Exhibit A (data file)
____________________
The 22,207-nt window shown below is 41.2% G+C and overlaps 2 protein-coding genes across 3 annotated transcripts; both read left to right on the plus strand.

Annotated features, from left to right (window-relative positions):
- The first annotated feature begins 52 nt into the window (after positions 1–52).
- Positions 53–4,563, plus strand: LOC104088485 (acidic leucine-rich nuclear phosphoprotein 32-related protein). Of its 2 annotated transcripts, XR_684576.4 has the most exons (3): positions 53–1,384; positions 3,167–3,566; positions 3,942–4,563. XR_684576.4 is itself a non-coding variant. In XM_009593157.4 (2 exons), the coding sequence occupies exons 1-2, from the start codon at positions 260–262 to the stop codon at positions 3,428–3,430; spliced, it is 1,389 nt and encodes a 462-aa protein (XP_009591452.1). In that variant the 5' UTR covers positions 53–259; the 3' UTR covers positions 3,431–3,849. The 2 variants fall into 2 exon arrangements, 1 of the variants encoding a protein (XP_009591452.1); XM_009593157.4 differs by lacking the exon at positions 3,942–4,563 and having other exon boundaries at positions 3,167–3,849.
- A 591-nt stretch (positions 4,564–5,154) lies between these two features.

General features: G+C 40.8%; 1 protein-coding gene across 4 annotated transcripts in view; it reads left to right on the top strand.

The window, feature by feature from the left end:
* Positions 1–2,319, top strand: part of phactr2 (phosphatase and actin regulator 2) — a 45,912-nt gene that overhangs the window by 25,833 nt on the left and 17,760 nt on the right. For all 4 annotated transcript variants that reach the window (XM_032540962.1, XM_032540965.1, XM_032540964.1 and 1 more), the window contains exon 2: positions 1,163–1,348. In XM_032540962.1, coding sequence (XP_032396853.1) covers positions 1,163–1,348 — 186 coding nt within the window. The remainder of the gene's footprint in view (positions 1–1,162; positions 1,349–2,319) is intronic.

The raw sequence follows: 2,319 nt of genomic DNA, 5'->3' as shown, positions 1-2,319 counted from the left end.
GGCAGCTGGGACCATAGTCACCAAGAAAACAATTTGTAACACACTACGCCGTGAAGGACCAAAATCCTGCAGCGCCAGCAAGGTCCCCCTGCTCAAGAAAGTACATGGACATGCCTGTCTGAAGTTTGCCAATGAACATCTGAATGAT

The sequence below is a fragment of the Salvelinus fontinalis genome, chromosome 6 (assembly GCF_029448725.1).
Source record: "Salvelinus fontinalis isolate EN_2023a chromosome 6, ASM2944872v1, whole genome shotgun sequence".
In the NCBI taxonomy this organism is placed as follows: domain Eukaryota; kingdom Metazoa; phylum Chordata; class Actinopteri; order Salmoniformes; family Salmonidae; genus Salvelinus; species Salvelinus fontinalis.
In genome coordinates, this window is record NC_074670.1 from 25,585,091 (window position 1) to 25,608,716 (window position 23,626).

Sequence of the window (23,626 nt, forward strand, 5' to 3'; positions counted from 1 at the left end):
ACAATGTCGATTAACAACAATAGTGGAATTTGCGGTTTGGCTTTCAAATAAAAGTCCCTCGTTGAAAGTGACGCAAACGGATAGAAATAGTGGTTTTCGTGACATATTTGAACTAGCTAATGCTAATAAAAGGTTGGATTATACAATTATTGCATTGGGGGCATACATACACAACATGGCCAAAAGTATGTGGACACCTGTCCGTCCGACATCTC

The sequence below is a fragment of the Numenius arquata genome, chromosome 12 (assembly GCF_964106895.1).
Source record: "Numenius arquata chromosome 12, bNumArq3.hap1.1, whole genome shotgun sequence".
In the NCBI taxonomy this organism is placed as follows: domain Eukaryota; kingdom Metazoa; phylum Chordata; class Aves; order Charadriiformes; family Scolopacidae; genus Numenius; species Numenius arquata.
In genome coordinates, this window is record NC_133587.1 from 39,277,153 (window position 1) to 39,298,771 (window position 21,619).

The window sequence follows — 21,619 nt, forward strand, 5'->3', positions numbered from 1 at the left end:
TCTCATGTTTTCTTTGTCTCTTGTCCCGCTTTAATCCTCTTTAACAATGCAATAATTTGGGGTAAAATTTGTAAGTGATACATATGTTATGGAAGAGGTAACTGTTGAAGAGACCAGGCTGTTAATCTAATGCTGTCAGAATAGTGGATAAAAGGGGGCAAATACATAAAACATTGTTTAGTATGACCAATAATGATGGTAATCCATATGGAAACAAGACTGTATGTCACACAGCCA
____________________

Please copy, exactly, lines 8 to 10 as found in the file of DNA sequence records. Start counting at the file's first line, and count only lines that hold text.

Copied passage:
* Positions 1–2,319, top strand: part of phactr2 (phosphatase and actin regulator 2) — a 45,912-nt gene that overhangs the window by 25,833 nt on the left and 17,760 nt on the right. For all 4 annotated transcript variants that reach the window (XM_032540962.1, XM_032540965.1, XM_032540964.1 and 1 more), the window contains exon 2: positions 1,163–1,348. In XM_032540962.1, coding sequence (XP_032396853.1) covers positions 1,163–1,348 — 186 coding nt within the window. The remainder of the gene's footprint in view (positions 1–1,162; positions 1,349–2,319) is intronic.

The raw sequence follows: 2,319 nt of genomic DNA, 5'->3' as shown, positions 1-2,319 counted from the left end.
GGCAGCTGGGACCATAGTCACCAAGAAAACAATTTGTAACACACTACGCCGTGAAGGACCAAAATCCTGCAGCGCCAGCAAGGTCCCCCTGCTCAAGAAAGTACATGGACATGCCTGTCTGAAGTTTGCCAATGAACATCTGAATGAT